Acacias of Australia

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Acacia trachycarpa E.Pritz.

Common Name

Pilbara Minni Ritchi




Mostly confined to the Pilbara region of NW W.A. where it is widespread and common, usually along creeks and rivers, mostly to the N and W of the Hamersley Ra.; an outlier occurs in the Kimberley region.


Resinous shrub or small tree 1–5 m high, with spreading and sometimes flat-topped crowns, ultimate branchlets sometimes ±pendulous. Bark ‘Minni Ritchi’, burgundy red to red-brown. Branchlets sparsely appressed-hairy, sometimes glabrous. New shoots slightly viscid, light green. Stipules persistent, 0.5–1 mm long. Phyllodes usually linear, (1.5–) 4–10 (–15) cm long, 0.8–2 (–5) mm wide, innocuous or ±pungent-pointed, usually soft, delicate and not rigid, subglabrous or more commonly with often sparse appressed ±silky hairs on nerves and margins; multinerved but normally only the central nerve evident, the upper margin slightly thickened and broader than lower margin; gland 1, basal, to 7 mm above pulvinus. Peduncles 5–15 mm long; spikes mostly mostly 10–20 x 3–5 mm (when dry), golden. Bracteoles less than 1 mm long. Bracteoles less than 1 mm long. Flowers 5-merous; calyx gamosepalous, dissected to 1/5–2/3 or more, golden-hairy; petals 1.2–1.7 mm long, 1-nerved. Pods mostly straight-sided to scarcely constricted between seeds, curved to circinnate (but often irregularly so), ±flat, 3–11 cm long, 7–12 mm wide, coriaceous, resinous and viscid, finely reticulately nerved, golden sericeous when young, later ±glabrescent. Seeds ±oblique, round to oblong, flattened, 5–8 x 4–7 mm, depressed at centre, brown to black, pitted; pleurogram with yellowish grey halo; areole round or oblong, closed, greyish brown.


Flowers April.–Aug., sometimes Oct.


Grows mainly in sandy clay loam derived from alluvium, in a variety of habitats (see notes).


W.A.: 42 miles [67.2 km] E of Dampier, F.Lullfitz 6156 (CANB, K, MEL, NSW); Port Hedland, I.V.Newman 674 (NSW); Fortescue R., Millstream, M.I.H.Brooker 2056 (MEL, NSW, PERTH); Nullagine, F.Lullfitz 6185 (CANB, K, NSW).


Acacia trachycarpa has affinities with A. chisholmii, A. cyclocarpa, A. effusa, A. gracillima, A. minniritchi and A. lysiphloia. It hybridizes with A. tumida (see A. trachycarpa × tumida var. pilbarensis) and rarely with A. eriopoda (see A. eriopoda × trachycarpa) and A. monticola (see A. monticola × trachycarpa); see also A. sp. Nullagine (B.R. Maslin 4955) and A. sp. Marble Bar (J.G. and M.H.Simmons 3499). A rare possible hybrid between A. trachycarpa and A. stellaticeps is recorded from near Roebourne but as the plant has not been relocated this entity remains ambiguous. Plants described by B.R.Maslin, Nuytsia 4: 405–407 (1983) as A. ancistrocarpa × trachycarpa and subsequently included in Fl. Australia 11B: 246 (2001) are now referable to A. trachycarpa × tumida var. pilbarensis.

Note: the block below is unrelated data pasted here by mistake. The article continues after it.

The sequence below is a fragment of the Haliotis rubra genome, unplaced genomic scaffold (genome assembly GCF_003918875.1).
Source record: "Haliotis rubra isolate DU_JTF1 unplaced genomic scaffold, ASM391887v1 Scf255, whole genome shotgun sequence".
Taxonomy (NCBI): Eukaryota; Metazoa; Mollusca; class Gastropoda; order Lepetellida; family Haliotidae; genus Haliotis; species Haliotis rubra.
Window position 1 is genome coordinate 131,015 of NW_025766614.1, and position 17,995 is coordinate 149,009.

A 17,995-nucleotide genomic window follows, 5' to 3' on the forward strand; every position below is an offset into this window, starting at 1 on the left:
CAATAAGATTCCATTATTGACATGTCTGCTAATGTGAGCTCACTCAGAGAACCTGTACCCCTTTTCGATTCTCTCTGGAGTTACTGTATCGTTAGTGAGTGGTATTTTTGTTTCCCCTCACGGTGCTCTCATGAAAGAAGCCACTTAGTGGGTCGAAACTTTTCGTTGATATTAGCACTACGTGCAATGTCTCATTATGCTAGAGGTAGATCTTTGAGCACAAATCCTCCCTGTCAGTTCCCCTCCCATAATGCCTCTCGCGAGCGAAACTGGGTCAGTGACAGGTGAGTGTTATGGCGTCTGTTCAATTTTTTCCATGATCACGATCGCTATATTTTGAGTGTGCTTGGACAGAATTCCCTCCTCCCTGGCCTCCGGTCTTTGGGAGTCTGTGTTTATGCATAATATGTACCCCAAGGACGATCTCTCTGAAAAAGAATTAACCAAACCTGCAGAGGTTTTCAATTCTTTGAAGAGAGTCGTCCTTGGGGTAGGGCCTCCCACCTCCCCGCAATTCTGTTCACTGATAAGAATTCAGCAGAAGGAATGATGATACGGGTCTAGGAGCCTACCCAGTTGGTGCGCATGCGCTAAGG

Acacia trachycarpa is a polymorphic species. Typical A. trachycarpa is a spreading, obconic tree or shrub about 2–5 m high with phyllodes mostly 4–10 cm long, 1–2 mm wide and not rigid; these plants are normally found along rivers and creeks. An apparent ecotype of A. trachycarpa occurs sporadically throughout much of the species’ geographic range in areas away from water courses. It has phyllodes (1.5–) 2–4 cm long, occasionally 3–5 mm wide, and generally more erect and sometimes more rigid than those of the typical variant; it grows as a spreading shrub up to 1 m high. It has been recorded from a range of sites which include: coastal dunes (Finucane Is., Anon. 273, PERTH), gravelly, spinifex plains (5.1 km E of Nullagine, L.Thomson 1149, PERTH), road verges (11.5 km E of Wittenoom on road to Port Hedland, B.R.Maslin 4645, PERTH) and rocky ranges (Barlee Range Nature Reserve, 19.2 km SE Mt Florrie, S.van Leeuwen 1583, PERTH).

A reasonably fast-growing species that is reported to be frost sensitive and not very drought tolerant. Plants are killed by intense fires but have the ability to resprout after cool fires or mechanical clearing. It is used in amenity plantings in places in the Pilbara (e.g. Karratha) and has also been introduced into West Africa for firewood and stock fodder. Further details on its utilisation are given in J.C.Doran & J.W.Turnbull (eds), Australian Trees & Shrubs: Species for Land Rehabilitation & Farm Planting in the Tropics 134–135 (1997). Indigenous people in the west and central Pilbara used this species for a variety of purposes, see B.R.Maslin et al., Wattles of the Pilbara CD-ROM (2010).

An undescribed variant of A. trachycarpa occurs in the Great Sandy Desert–Lake Mackay region of central Australia, see Acacia sp. Lake Mackay (P.K.Latz 12836).

FOA Reference

Data derived from Flora of Australia Volumes 11A (2001), 11B (2001) and 12 (1998), products of ABRS, ©Commonwealth of Australia


Revised by B.R.Maslin

Dr M.D.Tindale and Dr P.G.Kodela with the assistance of M.Bedward, S.J.Davies, C.Herscovitch, D.A.Keith and/or D.A.Morrison, M.W.Mcdonald